The District of Columbia is not a state, however, and Lafayette Park is federal land. Had Trump decided to treat the park as if it were Omaha Beach on D-Day, he would still have been acting within the confines of the law, but he cannot recreate that vicious scene outside of the District without the permission of the governors.
Unless, of course, he declares martial law.
“If a city or state refuses to take the actions that are necessary to defend the life and property of their residents, then I will deploy the United States military and quickly solve the problem for them,” Trump proclaimed from the Rose Garden. “I am your president of law and order.” This was a threat to those governors: Give me that permission if I ask for it, or else.
Despite the terrifying nature of this dangerous presidential power grab, there was an element to it all that seemed farcical — perhaps making his power grab all the more dangerous, since some won’t take it seriously.
Earlier that same day, Trump had berated the governors for being “weak” on a frantic conference call. This, from the man who on Friday night became the first U.S. president to hide from his own citizens in the White House bunker.
I was convinced as it all unfolded that the whole show on Monday evening happened because the story of Trump’s bunker trip broke in the press, and the humiliation of it could not be endured.
My suspicion was confirmed by CNN’s Anderson Cooper, who reported, “Sources are telling my colleague Kevin Liptak that, in part, the reason the president made this trip outside the gates of the White House — a really rare trip, where you do not often see the president walk out of the front door of the White House, walk across Lafayette Square, to St. John’s — was driven, in part, that he was upset by coverage of the fact that he had been rushed to the underground bunker on Friday night during the protests that you saw breaking out here, in front of the White House.”
Due in no small part to Trump’s bombastic response to the ongoing protests, the night was another harsh one for many across a wide swath of the nation, as the anti-Black violence of the police persisted unabated. Vast numbers of protesters were attacked by law enforcement and arrested once again.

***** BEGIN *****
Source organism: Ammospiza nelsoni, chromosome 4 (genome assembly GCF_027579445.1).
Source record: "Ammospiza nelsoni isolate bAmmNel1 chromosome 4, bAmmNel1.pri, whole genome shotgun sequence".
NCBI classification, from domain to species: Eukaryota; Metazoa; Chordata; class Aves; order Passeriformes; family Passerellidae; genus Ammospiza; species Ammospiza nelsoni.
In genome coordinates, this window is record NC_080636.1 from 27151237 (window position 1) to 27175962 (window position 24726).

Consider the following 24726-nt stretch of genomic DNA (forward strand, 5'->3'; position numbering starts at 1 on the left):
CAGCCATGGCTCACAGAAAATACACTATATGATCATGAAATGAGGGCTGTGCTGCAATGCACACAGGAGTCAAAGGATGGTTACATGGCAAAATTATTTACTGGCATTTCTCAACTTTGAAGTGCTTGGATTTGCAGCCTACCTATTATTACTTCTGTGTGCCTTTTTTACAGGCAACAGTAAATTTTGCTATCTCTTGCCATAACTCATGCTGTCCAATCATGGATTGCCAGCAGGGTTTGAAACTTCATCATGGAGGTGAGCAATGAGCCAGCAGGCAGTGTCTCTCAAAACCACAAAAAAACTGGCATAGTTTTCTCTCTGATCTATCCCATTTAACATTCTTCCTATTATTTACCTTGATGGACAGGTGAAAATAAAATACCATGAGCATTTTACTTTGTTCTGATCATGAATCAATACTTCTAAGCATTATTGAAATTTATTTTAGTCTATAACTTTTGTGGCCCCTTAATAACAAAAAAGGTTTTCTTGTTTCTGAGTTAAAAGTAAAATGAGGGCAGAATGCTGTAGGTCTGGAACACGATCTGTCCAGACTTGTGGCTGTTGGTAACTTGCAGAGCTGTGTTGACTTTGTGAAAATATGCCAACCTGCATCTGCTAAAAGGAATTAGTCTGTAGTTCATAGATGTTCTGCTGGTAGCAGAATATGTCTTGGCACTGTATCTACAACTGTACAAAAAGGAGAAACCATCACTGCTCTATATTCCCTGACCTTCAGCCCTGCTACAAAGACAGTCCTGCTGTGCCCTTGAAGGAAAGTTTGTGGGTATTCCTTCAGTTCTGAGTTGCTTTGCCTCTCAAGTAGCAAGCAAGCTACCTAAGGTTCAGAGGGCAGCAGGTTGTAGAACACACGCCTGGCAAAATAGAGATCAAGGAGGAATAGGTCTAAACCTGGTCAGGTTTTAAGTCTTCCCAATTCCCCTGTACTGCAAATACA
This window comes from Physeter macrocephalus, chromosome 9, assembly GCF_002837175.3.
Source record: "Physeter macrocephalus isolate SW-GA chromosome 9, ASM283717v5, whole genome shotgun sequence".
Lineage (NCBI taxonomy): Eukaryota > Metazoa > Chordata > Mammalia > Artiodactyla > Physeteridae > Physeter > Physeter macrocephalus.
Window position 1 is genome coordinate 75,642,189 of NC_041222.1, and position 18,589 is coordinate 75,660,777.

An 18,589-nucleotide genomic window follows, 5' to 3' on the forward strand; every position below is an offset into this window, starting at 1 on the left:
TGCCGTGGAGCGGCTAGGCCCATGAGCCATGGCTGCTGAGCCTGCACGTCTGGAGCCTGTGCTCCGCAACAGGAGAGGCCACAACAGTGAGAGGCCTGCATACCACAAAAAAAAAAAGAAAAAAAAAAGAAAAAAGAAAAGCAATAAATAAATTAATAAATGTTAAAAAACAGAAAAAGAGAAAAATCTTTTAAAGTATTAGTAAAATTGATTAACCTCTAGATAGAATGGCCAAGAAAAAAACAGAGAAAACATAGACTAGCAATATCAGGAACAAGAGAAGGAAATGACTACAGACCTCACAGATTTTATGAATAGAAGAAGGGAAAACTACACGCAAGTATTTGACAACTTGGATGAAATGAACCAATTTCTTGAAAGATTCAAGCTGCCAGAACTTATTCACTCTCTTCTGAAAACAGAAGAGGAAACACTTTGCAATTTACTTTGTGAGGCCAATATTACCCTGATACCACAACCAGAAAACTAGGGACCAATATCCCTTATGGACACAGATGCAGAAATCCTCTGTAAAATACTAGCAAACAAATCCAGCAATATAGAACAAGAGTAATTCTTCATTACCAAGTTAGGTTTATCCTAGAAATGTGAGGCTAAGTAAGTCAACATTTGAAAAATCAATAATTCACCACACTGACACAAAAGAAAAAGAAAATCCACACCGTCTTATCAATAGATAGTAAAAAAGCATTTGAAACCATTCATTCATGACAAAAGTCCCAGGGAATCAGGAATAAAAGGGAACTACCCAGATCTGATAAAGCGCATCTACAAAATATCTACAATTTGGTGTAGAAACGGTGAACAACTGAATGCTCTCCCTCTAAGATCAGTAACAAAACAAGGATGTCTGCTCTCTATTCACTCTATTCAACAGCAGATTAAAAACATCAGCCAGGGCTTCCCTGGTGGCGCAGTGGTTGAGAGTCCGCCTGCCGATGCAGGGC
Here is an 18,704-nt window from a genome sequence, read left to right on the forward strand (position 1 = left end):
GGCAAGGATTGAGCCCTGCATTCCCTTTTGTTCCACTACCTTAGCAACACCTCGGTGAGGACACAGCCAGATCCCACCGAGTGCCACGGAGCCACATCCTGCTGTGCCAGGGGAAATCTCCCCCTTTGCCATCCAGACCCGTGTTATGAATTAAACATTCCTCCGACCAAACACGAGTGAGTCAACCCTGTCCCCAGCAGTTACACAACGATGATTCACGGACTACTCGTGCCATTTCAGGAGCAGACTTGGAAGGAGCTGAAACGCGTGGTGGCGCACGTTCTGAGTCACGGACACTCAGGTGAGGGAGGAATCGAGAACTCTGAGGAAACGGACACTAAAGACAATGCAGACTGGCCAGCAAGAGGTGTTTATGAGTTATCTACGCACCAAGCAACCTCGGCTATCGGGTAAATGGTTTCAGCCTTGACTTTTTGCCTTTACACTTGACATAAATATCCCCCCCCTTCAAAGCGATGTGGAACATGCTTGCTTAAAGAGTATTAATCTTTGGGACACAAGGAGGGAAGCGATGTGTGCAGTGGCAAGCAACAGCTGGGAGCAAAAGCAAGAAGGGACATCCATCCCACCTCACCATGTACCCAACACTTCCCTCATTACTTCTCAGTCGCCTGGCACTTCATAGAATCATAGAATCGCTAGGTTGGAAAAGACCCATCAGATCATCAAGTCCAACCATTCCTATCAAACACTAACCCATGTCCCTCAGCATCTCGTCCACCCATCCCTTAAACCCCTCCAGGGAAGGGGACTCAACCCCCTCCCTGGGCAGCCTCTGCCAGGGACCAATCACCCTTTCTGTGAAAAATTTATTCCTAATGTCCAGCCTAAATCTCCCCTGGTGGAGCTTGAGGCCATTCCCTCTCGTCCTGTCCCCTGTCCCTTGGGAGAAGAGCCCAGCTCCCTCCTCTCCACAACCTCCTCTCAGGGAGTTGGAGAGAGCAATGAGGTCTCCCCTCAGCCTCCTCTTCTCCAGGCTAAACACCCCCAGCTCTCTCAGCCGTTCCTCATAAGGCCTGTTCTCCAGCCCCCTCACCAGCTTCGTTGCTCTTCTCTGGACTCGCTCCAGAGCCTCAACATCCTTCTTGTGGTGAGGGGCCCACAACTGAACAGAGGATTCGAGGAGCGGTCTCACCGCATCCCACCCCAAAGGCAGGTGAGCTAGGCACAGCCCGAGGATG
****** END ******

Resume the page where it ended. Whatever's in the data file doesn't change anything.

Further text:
It is 1918 and 1929 simultaneously here in the U.S. as Congressional Republicans, to the shock and awe of none, remained largely silent in the face of Monday night’s escapade, with just a few exceptions. “We long ago lost sight of normal, but this was a singularly immoral act,”Brendan Buck, once the top aide to former Speaker Paul Ryan, told Politico. “The president used force against American citizens, not to protect property, but to soothe his own insecurities.”
“I’ve never been more ashamed,” a senior White House aide told Axios after witnessing lawful protesters get gassed for a photo-op. “I’m really honestly disgusted. I’m sick to my stomach. And they’re all celebrating it. They’re very, very proud of themselves.”
“This is a fulcrum moment for the nation,” I wrote only yesterday morning, “one that could tilt either way. Either we secure a measure of justice through sustained effort, or the authoritarian pushback that has already begun will hurl us down into a darkness as yet uncomprehended should we weaken or stagger.”
The authoritarian pushback is now on full display, and emanating from the pinnacle of federal government power. Trump has declared himself the very embodiment of the law, criminalized lawful dissent, and has in so many words called in armed reinforcements from within the fetid ranks of his devoted base. The nation stands upon the brink of a final calamity too dreadful to contemplate.
The only remedy in the face of such terrifying power abuse is to confront it with a greater power, the power of the people. Those who are bravely protesting, taking on the forces of racism and fascism, are that greater power.